On the other hand, while May saw less foreclosure filings this year as compared to last May, it still brought a spike in foreclosure filings as compared to April of this year. Put differently, there were more foreclosure filings in May than in April of this year. Overall, there were 7,700 foreclosure filings with one in every 127 properties receiving a foreclosure notice in South Florida.

The ongoing foreclosure crisis in South Florida may be further fueled by the oil from the Gulf of Mexico, especially if that oil makes its way onto South Florida’s beaches in a hurricane storm surge, or other natural catastrophe. If that were to happen, many homeowners would be faced with the difficult prospect of having to sell depressed property in a region that is beset by natural catastrophe.
If you are on the brink of foreclosure, and need to assess your legal rights, especially in light of the recent BP oil spill, please contact our office today.

South Florida Real Estates Sales Are Up As Foreclosures Steady

foreclosure 001.jpgAccording to the National Association of Realtors, sales of existing homes and condos in Miami-Dade, Broward and Palm Beach county rose 27% in April.

Additionally, and another positive trend, last month’s statewide existing home median price of $140,100 was 1% higher than the statewide median price in April of 2009. While the median price for single family homes also rose, the same can’t be said for condos. Statewide, condo prices fell 1%, to $79,300 from $79,000.

In the tri-county area, Miami saw the smallest increase in home sales in April. There were 594 sales, up 7% from 555 in April of 2009. The median price was up 8%, to $192,000 from $177,000.

There several factors behind these positive numbers. We previously anticipated this news, and discussed many of the many positive factors that are behind the recent news regarding the trends in the Miami, and South Florida, real estate market.

As for some of the reasons behind this trend, they include the following:

• The recent expiration of certain tax credits forced many to buy before the tax credit expired.
• We’re starting to see a stabilization of home prices.
• Home prices are starting to stabilize because inventory levels are starting to fall.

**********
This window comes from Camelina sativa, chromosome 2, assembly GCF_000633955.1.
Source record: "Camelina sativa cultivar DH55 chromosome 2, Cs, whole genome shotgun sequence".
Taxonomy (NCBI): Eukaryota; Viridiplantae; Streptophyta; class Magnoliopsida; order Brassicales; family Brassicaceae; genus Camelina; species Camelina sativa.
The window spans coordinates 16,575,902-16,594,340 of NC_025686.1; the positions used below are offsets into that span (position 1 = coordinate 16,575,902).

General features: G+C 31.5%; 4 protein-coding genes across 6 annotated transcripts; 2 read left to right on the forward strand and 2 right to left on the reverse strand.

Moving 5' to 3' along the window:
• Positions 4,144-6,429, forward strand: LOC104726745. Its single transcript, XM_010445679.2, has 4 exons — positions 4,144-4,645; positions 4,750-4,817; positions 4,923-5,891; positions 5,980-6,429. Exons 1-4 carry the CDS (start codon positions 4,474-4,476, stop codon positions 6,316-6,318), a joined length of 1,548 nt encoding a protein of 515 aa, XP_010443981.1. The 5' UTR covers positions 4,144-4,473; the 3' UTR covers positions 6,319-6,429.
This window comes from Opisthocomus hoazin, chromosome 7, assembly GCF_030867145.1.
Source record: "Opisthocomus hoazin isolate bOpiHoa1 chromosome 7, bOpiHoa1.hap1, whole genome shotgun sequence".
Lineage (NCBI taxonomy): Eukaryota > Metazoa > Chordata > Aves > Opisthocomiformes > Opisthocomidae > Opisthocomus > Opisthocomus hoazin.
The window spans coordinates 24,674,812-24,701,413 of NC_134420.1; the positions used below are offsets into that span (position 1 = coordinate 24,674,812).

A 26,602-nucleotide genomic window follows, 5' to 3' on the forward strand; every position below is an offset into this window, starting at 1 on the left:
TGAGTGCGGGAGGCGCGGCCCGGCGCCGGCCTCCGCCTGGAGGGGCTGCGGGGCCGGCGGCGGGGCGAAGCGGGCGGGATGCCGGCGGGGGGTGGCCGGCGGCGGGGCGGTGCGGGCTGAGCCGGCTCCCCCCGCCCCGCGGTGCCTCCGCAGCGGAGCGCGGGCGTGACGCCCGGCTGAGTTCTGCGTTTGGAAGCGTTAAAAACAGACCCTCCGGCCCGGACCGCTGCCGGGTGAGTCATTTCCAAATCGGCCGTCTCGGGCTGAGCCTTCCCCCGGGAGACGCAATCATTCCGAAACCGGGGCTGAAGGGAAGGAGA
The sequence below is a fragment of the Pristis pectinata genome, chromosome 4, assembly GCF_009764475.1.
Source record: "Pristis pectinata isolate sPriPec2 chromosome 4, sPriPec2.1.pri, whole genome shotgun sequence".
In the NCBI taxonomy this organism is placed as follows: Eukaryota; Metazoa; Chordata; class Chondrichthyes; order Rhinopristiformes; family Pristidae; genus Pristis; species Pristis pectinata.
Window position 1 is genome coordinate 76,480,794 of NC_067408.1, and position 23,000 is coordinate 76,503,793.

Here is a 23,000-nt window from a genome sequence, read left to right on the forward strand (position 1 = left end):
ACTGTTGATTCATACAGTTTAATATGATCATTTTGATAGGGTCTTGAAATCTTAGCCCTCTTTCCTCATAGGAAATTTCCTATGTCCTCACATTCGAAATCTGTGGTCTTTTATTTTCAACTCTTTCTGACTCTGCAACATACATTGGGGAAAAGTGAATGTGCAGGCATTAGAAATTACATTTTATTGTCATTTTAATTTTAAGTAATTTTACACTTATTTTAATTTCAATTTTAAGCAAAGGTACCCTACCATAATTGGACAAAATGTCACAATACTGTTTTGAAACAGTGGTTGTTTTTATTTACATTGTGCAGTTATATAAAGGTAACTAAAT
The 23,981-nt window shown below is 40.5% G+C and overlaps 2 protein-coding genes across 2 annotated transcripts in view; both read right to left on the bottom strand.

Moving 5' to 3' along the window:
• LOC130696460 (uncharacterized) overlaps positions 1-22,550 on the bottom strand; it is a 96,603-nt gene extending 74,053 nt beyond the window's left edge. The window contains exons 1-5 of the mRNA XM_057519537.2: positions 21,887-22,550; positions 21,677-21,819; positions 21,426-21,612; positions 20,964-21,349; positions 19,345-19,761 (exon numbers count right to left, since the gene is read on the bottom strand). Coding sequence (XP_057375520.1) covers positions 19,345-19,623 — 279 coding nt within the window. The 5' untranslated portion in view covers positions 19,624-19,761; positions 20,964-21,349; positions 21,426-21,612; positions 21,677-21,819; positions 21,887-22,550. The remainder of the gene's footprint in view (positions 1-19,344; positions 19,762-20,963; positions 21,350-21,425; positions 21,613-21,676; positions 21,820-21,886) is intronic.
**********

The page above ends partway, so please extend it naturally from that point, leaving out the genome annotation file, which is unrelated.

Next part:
• Inventory levels are starting to fall because foreclosures are being absorbed in the market at manageable levels.

If you wish to discuss this article, or your real estate needs in general, please contact our office today to discuss further. Our phone number is 305-263-7700.

Increase in Miami Homes Being Repossessed Due to Foreclosures

underwater-home1.jpgAccording to a recent news report, home repossessions increased to record levels and more than one fifth of all U.S. mortgage holders were underwater on their mortgages in that they owed more on their mortgage than their home was worth.

More than 1 in 1000 homes were repossessed by lenders in March. Twenty three percent of owners of homes with mortgages owed more than their home was worth, and that was up from 21 percent in the prior three month period.

Moreover, U.S. home values continue to drop. The values dropped 3.8 percent in the first quarter, and that is the 13th straight period of year over year declines. These trends make it increasingly difficult for home owners with homes underwater to move the homes. Thus, when they fall behind, their options are limited. This makes it more likely that those homeowners will lose their homes in a foreclosure.

The continued high number of homes, and homeowners, underwater will continue to place a downward pressure on home prices. Thus, it is likely that we will see home prices continue to fall a bit more during the course of the next 12 months.